When you park in downtown Scott, Mississippi, population 200, you can leave your keys in your unlocked car and still expect to drive home. Outside of Scott, people don't know much about the town's primary employer, the Delta and Pine Land Company, a seed company that specializes in cotton. But that will probably change, because Delta and Pine Land is working on something of a time bomb in the world of farming—a terminator gene.
More than 70 percent of the acreage of soybeans and cotton in the United States supports genetically modified varieties. The first genetically engineered crop plant, the Flavr-Savr tomato, had a fish gene that extended its shelf life. But the innovation failed in the marketplace.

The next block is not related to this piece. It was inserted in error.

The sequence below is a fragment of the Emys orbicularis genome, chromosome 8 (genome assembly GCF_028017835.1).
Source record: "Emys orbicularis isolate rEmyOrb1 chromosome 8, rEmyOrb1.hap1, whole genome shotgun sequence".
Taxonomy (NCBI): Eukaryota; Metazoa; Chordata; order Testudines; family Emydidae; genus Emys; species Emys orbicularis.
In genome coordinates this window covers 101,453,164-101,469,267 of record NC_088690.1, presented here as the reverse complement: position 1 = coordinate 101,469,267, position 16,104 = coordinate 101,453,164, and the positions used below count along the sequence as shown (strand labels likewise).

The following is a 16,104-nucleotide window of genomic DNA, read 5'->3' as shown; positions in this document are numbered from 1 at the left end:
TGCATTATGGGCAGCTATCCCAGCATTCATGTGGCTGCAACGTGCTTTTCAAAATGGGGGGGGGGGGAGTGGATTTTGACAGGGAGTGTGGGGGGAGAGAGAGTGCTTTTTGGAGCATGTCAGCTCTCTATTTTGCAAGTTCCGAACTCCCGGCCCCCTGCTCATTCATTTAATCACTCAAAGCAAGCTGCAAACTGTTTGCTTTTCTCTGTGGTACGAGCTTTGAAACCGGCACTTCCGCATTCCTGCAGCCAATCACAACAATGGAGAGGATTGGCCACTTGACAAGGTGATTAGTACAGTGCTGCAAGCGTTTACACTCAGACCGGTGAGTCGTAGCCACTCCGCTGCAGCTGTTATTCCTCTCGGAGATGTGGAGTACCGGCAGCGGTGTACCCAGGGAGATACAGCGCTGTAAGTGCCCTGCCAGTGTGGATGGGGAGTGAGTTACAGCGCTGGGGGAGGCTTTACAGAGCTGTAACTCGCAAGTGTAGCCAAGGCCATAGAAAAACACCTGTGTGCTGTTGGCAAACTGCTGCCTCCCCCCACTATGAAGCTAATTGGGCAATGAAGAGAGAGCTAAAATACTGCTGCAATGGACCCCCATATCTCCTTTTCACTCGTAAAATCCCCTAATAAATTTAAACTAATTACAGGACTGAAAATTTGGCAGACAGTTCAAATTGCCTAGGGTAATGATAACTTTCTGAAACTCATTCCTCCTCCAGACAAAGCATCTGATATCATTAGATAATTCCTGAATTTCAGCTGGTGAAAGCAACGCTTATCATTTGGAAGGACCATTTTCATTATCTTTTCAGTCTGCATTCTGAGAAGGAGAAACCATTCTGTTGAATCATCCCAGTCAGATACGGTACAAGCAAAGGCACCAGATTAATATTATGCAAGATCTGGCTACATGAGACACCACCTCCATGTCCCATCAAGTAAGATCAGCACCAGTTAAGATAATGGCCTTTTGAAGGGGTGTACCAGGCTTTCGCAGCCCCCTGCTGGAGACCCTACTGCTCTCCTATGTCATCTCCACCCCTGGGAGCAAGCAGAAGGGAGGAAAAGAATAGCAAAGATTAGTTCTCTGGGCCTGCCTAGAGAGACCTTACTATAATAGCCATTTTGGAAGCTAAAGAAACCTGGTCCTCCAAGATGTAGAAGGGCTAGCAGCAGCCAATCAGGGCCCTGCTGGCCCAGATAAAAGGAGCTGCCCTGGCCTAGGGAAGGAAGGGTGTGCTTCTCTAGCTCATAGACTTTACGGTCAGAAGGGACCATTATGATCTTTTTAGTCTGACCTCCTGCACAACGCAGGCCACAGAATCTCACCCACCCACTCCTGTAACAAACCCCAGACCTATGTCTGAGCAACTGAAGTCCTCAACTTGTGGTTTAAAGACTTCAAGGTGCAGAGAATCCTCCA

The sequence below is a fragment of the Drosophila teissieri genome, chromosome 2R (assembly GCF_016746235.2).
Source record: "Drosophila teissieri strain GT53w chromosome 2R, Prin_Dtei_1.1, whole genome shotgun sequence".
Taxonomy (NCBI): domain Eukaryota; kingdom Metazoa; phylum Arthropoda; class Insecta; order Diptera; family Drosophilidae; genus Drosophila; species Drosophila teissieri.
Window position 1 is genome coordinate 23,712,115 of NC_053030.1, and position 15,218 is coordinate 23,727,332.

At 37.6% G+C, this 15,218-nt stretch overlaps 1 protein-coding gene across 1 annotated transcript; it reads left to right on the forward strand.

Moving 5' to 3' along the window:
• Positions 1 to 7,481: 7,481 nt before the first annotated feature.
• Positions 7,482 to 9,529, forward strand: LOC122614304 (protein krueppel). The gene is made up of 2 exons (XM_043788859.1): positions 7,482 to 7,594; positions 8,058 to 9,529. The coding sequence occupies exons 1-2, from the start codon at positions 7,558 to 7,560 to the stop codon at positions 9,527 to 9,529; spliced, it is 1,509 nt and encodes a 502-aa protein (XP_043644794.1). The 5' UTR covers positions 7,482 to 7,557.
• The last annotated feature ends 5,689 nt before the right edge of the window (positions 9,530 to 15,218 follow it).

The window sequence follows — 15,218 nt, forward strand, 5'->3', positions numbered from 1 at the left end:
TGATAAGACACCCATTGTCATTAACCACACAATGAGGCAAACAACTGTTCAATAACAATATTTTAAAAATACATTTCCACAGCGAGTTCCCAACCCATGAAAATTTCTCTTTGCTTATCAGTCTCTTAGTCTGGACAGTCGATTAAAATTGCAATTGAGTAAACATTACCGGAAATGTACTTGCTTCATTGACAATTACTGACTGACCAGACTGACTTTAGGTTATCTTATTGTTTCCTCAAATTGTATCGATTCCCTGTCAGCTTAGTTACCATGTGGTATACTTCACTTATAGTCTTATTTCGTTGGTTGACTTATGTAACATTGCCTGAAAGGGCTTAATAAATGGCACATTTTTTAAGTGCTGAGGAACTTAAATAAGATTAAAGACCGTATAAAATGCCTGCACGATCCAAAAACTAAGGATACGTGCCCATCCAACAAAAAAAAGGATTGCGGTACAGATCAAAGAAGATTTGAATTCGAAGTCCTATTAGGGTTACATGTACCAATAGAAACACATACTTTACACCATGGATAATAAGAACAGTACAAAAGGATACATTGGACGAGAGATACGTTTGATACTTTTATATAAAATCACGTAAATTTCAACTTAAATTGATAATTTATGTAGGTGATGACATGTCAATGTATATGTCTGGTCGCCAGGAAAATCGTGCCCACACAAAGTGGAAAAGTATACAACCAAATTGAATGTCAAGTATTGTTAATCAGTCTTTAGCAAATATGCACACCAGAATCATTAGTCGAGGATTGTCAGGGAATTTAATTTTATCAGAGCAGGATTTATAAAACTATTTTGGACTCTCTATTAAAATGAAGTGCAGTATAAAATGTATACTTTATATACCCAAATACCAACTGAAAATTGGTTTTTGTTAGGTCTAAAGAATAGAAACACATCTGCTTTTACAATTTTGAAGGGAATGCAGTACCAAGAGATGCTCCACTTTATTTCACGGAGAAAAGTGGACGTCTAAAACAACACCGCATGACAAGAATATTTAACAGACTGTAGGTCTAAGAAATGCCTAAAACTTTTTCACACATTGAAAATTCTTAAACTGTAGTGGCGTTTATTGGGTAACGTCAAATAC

Plants equipped with a terminator gene grow up just like other plants, with one crucial exception -farmers can't grow anything from the seed they produce. This feat of genetic engineering has caused a world-class ruckus, and renewed commercial interest in the trait is sure to put the town in the spotlight. ¦ Depending on whom you talk to, the terminator gene—known by its makers as the Technology Protection System—is either a great safeguard against possible hazards in the brave new world of biotechnology or a threat to the world food supply. Ever since Homo sapiens began farming about 12,000 years ago, people have relied on seed saved from one crop to sow the next season's bounty. Yet since World War II, that practice practically disappeared in developed countries as seed companies offered new and improved varieties to farmers every year. These new varieties were created by selectively crossing, or hybridizing, plants to maximize traits such as seed production and pest resistance. Now seed scientists can do better than hybridize—they can plug new genes, even those from other organisms, straight into plants. And many biologists and consumers fear that these imported traits could spread unintentionally to other plants. What if, for example, a truly obnoxious weed developed the pest-fighting traits of a genetically modified corn plant? Would it take over fields across the world? Melvin Oliver thinks the terminator is the solution. He is the plant biologist who spearheaded the gene's development at a U.S. Department of Agriculture research station in Lubbock, Texas, in the mid-1990s. Oliver points out that any genetically modified plant that also carries the terminator would be unable to beget any progeny—either through its seed or its pollen. "We thought we were doing the right thing at the time," he says, "and I still think it's the right thing." But joint patenting of the terminator technology by Delta and Pine Land and the U.S. Department of Agriculture in 1998 sowed international rancor. Advocates of subsistence farmers, who depend on harvested seed for the next season's planting, said the system would force even the poorest farmers in developing countries to buy new seed each season. The scope of the problem is unimaginably vast: More than 1 billion people rely on saved seed in developing countries each year. Two-thirds of the population of sub-Saharan Africa subsist on small, low-production farms. Critics contend that once terminator technology takes hold, it will become tied to every other improvement in plant development, so farmers who are unwilling or unable to pay for new seed will be stuck with outdated, inferior varieties. "It's climb on the terminator platform, or stay on the sidelines with your old technology and hope you survive," says Pat Mooney, executive director of the ETC Group, an advocacy organization in Winnipeg, Manitoba. Even if terminator-seed purchases are subsidized, he says, dependence on them could become devastating. "When the foreign aid dries up, terminator companies back out, leaving no grain." Persuaded by such arguments, India has banned terminator genes. The world's largest network of agricultural research institutes—the Consultative Group of International Agricultural Research—recommended not using the system in their programs. The biotech giant Monsanto backed off a proposed purchase of Delta and Pine Land and publicly vowed it would never market any genetic plant-sterilization method. But activists say terminator-like applications from big seed companies are descending on the U.S. Patent and Trademark Office like a plague of locusts. And Delta and Pine Land is pressing ahead with plans to put terminator genes in cotton. "We're still working toward commercialization of the technology," says Harry Collins, vice president of technology transfer. "We never stopped." Oliver and his colleagues began brainstorming the terminator project in the mid-1990s, before most genetically modified seed had even been marketed. Even then it was clear that the possibility of unintended genetic drift could create image problems for engineered crops. "Most plants don't outcross very effectively, but we wanted to make sure it didn't happen at all," says Oliver, who keeps a poster of the namesake Arnold Schwarzenegger hero on his office wall. There was also a need to recoup the millions of dollars spent on engineering genes that would improve the pest resistance and herbicide tolerance of major crops such as corn and soybeans. Sterilizing the plants that bore these traits would guarantee seed suppliers repeat sales. Seed saving isn't just a third world custom: The practice persists even among wheat farmers in the American heartland. Curbing a plant's reproductive power proved to be a far more complicated prospect than other genetic modifications. Creating new traits typically involves coaxing the desired gene—along with the snip of DNA that controls it—into cultured leaf, stem, or root fragments. The transformed plant tissue then regenerates into whole plants that pass along the foreign elements in their seed.